Roots with Wings, a Floyd County Place-Based Education Project:: Intergenerational Connections
Since 1998, a community oral history collection partnership of the Old Church Gallery, Ltd., Radford University’s Center for Social and Cultural Research, Honors Program, Scholar-Citizen Initiative, Appalachian Regional and Rural Studies Center, and Floyd County High School. Our archives now hold over 100 interviews.
In our Roots with Wings project, college mentors, high school staff, and community volunteers meet weekly during the school year to teach the discipline of oral history collection to Floyd County High School students.
Students learn ethical, methodologically sound interview techniques, practice and complete several interviews, transcribe the audiotapes, create searchable content logs, archive interviewee resources and period photographs, learn the technology of audio and video recording, research historical backgrounds, acquire proficiency in iMovie and storytelling, and finally extract a theme from an hour long interview to create a seven minute movie production.
Monday, March 7, 2011
Oral History Project Inspires Community Writer
Introductory text by R. Wells
Excerpt from publication - Warrenville (IL) Village Chronicles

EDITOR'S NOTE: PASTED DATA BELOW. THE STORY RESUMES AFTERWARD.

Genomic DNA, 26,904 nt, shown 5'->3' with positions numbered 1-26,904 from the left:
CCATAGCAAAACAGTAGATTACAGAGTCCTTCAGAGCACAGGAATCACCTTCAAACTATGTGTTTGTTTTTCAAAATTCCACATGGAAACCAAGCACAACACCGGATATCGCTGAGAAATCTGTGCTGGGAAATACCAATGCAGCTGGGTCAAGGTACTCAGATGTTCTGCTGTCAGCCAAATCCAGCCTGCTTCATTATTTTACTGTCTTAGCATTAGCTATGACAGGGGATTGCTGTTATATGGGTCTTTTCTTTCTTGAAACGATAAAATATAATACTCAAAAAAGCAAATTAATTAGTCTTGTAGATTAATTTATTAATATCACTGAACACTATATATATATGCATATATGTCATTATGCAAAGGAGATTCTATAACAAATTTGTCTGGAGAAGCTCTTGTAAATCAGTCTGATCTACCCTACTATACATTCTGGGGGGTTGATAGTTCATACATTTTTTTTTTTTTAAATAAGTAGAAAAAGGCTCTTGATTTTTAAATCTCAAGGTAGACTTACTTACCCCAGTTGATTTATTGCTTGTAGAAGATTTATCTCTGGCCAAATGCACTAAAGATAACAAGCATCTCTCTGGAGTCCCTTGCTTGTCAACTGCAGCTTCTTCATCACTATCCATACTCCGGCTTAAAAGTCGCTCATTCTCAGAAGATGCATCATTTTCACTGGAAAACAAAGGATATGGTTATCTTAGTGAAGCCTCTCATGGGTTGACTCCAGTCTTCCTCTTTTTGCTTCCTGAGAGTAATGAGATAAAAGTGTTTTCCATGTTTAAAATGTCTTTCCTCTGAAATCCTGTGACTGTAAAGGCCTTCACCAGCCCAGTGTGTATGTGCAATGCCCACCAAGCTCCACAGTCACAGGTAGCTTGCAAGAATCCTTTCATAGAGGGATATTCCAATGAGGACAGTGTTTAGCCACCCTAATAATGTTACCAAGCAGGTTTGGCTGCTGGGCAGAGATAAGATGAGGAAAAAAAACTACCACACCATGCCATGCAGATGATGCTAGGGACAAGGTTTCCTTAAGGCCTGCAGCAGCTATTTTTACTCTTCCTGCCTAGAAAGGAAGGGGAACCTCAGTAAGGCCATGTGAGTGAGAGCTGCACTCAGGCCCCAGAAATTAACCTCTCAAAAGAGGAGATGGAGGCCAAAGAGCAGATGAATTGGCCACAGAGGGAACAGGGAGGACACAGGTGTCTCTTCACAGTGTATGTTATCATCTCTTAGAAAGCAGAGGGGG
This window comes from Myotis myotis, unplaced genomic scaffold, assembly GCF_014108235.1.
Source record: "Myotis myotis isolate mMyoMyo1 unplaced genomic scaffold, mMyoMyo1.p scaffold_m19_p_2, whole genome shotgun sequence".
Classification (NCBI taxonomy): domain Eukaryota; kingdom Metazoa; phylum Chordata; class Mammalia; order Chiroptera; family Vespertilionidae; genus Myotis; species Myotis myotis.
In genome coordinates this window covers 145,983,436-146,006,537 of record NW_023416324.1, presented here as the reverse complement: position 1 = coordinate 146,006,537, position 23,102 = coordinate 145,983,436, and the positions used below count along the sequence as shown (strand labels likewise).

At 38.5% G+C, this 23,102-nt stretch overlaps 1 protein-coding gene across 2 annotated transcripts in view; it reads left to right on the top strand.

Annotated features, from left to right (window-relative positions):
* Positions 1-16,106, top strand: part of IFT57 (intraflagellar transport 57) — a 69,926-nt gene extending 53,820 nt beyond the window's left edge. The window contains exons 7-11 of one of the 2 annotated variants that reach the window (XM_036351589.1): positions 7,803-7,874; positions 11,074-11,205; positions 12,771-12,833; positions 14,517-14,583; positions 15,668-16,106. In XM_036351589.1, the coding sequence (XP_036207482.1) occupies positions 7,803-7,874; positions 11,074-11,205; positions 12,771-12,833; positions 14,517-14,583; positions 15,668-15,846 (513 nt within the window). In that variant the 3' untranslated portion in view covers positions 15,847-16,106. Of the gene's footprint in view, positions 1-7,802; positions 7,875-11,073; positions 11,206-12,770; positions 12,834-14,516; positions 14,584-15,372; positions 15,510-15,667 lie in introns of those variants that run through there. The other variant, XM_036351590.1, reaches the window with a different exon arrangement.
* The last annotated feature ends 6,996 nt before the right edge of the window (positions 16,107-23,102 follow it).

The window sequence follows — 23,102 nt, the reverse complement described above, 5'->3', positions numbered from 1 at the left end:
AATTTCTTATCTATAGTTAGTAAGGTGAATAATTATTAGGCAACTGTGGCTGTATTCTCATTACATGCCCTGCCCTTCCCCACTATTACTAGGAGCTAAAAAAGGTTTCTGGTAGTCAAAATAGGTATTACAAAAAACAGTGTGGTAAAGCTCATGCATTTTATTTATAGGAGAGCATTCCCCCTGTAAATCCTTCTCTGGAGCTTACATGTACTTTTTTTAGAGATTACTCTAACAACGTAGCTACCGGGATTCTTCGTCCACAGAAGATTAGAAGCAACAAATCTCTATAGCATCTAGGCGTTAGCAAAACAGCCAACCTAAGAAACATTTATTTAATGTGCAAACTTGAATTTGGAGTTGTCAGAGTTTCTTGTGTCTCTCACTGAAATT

"In tiny Floyd, Virginia, a retiree who had done oral history work in South Carolina was watching recorded interviews on the subject of World War II. One woman, who had been a welder in Chicago and then joined the USO to tour the South Pacific as an entertainer, said she was Warrenville, Illinois. “I lived there!” he exclaimed. During the school year 1968-69, he and his wife had rented a house on Warren Avenue while he taught and studied at Northern Illinois University and she did public health nursing.
Randall A. Wells (b. 1942) later interviewed Betty McAtic Bernardine (b. 1926) on her childhood in the rural village. This session inspired her to begin writing her own memoir. In an ongoing collaboration with Wells, she sent material to him as e-mail attachments. Inspired by Ms. Bernardine's ability to salvage details from seventy and even eighty years earlier, Wells would edit the pieces, invite clarification, encourage more details, and even request a topic (the railroad). Eventually he helped to combine and arrange the material into a whole that readers of the Chronicles will read in serial form."
This memoir is an unexpected fruit of the oral history archive created by the Floyd Story Center, which is a partnership of the Old Church Gallery, Ltd. (Floyd), Radford University’s Center for Social and Cultural Research, and Floyd County High School.
Randall Wells, who grew up in Glen Ellyn, Illinois, taught English and public speaking at Coastal Carolina University for thirty-four years. He also directed the Horry County Oral History Project and wrote several books on the area.